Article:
Mycoplasma gallisepticum causes chronic respiratory disease (CRD) in chickens. The incubation period is 1-3 weeks. In young birds, the disease is less severe than adults and the predisposing factors are concurrent bacterial (E.coli) and viral (Reovirus) infections. The disease is characterized by nasal discharge, shaking of head, coughing, tracheal rales and swelling of infraorbital sinuses. The affected birds suffer from loss of condition, reduced egg production and lowered fertility. The infection passes to next generation through eggs. Hence, it is absolutely essential to use Mycoplasma free embryos for production of vaccines. Ideally, it is preferable to use specific pathogen free (SPF) embryos.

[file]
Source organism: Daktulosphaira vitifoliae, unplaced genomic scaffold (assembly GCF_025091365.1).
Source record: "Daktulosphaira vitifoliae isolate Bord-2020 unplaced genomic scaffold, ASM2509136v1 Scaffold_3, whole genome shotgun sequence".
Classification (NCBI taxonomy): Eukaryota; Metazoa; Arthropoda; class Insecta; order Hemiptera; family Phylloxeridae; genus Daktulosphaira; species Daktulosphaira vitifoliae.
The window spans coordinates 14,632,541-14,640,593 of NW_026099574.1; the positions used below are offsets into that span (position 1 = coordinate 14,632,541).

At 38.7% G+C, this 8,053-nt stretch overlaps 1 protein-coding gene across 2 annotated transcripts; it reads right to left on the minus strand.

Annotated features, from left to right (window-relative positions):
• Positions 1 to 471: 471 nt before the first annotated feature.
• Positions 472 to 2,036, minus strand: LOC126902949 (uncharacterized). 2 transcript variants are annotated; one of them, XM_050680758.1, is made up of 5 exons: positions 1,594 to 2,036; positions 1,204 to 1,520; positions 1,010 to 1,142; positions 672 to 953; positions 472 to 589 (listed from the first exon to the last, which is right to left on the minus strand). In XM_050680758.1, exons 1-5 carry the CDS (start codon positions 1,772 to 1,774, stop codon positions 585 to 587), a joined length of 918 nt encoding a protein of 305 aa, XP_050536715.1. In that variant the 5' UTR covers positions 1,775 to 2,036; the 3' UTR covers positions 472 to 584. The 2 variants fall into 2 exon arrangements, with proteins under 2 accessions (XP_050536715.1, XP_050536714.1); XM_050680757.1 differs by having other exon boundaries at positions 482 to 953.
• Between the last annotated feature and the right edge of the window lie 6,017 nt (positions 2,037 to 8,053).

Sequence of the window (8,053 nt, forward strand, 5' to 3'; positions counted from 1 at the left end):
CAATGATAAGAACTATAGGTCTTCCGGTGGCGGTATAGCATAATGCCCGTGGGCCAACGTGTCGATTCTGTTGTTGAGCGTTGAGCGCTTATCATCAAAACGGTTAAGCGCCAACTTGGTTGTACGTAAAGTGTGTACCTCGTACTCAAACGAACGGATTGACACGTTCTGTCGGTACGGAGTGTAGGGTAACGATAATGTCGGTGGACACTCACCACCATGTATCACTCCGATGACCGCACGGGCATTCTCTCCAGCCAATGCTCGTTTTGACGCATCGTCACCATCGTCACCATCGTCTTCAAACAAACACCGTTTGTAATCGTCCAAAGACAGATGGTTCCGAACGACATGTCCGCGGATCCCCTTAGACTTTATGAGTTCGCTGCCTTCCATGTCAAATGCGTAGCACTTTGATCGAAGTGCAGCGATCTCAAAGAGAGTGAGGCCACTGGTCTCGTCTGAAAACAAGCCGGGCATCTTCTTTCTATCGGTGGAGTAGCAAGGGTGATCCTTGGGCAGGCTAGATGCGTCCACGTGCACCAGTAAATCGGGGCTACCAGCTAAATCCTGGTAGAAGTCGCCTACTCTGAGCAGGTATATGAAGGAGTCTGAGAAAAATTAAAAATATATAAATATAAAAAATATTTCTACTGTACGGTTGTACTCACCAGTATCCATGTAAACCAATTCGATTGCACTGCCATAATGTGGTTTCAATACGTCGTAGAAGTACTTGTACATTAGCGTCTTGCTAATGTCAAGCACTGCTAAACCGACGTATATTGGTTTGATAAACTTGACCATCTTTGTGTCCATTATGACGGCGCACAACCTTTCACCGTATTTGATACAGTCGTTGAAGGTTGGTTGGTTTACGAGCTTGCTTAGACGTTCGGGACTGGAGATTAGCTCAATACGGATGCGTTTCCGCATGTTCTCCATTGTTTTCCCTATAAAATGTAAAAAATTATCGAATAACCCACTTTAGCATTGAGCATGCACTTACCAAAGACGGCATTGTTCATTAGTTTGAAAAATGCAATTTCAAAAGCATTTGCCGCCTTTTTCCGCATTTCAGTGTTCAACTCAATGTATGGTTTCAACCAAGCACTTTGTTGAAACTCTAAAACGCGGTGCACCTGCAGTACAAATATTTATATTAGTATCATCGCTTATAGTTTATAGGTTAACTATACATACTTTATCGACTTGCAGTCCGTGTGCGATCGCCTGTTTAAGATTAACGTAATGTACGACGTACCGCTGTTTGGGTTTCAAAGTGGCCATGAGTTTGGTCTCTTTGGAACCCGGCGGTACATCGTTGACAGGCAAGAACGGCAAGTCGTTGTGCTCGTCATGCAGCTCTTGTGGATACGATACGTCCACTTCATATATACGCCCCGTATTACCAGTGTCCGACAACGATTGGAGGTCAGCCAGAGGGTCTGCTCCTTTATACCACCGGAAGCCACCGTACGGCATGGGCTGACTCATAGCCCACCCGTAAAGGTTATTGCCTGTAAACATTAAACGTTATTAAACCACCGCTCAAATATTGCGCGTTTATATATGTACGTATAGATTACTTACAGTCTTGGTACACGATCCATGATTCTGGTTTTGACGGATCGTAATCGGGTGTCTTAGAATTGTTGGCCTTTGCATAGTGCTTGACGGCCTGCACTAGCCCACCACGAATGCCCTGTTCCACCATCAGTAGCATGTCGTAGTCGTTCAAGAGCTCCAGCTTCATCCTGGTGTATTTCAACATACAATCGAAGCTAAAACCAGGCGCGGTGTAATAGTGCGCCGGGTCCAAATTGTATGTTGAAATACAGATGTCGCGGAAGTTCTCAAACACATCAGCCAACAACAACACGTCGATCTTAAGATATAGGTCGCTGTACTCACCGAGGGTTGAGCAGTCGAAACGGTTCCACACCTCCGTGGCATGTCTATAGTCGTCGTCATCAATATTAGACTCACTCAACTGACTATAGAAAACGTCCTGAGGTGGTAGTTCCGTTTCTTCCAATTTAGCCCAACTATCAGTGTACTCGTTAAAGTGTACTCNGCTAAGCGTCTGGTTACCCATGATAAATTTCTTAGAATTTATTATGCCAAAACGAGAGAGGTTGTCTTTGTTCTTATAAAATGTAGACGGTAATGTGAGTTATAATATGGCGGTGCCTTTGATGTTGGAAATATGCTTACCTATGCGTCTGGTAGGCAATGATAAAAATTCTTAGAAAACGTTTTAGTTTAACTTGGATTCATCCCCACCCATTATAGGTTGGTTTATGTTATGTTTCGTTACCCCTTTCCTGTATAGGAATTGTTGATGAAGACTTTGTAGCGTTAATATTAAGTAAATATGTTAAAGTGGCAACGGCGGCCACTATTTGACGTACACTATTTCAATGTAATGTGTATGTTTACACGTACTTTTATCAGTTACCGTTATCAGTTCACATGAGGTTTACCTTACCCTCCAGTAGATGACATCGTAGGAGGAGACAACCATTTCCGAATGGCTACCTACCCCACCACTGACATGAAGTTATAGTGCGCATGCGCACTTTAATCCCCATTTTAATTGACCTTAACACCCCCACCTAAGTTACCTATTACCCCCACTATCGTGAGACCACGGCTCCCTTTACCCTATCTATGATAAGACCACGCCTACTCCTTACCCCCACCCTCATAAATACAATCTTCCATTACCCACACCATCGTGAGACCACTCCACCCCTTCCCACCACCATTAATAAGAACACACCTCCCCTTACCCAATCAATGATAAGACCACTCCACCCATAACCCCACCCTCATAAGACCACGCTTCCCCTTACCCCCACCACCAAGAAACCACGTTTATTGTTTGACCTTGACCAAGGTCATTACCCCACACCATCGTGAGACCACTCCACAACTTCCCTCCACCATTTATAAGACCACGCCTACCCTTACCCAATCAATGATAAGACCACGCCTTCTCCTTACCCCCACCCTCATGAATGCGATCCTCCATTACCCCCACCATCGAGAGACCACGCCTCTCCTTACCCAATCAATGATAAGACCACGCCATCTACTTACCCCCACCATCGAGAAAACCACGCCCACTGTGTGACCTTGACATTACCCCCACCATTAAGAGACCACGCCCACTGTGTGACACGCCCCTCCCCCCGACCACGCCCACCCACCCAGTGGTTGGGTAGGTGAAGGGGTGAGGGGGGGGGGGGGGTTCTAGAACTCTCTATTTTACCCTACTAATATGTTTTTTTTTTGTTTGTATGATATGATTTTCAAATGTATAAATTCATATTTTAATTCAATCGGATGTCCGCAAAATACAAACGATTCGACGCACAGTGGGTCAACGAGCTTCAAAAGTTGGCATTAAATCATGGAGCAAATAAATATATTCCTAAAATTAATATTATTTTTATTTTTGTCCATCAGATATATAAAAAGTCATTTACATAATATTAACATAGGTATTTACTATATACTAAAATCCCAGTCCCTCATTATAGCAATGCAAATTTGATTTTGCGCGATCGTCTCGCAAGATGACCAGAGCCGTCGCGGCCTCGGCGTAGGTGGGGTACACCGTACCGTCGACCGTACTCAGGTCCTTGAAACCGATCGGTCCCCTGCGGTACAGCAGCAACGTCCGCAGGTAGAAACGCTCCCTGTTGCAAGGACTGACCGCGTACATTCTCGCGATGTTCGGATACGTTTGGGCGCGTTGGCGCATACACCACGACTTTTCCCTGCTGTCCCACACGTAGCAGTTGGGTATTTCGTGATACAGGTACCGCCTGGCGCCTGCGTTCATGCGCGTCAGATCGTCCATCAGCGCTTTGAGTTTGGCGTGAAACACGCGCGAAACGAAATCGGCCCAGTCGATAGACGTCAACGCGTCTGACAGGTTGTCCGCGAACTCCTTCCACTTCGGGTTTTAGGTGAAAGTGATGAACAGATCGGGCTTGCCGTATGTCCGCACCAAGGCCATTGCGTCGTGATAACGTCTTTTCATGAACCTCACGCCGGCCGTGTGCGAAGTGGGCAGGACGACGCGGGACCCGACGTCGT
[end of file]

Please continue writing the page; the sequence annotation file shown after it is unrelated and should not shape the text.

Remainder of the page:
The diagnosis of the disease is carried out by observing symptoms, lesions and using serological tests like rapid serum plate agglutination, tube agglutination, and haemagglutination inhibition tests. The diseased birds should be destroyed and egg transmission can be prevented by dipping the eggs in antibiotic solutions like tylosin and erythromycin, before hatching.
The other species M. synoviae causes infectious synovitis in chicken and turkey poults. It is characterized by swollen joints, bursitis and splenomegaly and more common in young birds of 4-12 weeks of age than adults. M. melagridis is responsible for air sacculitis in turkeys. Since turkey farming is coming up in India, it is necessary to look for these organisms. M. gallinarum is isolated from respiratory tract of chicken and turkeys of all age. On experimental inoculation, the organism causes air sacculitis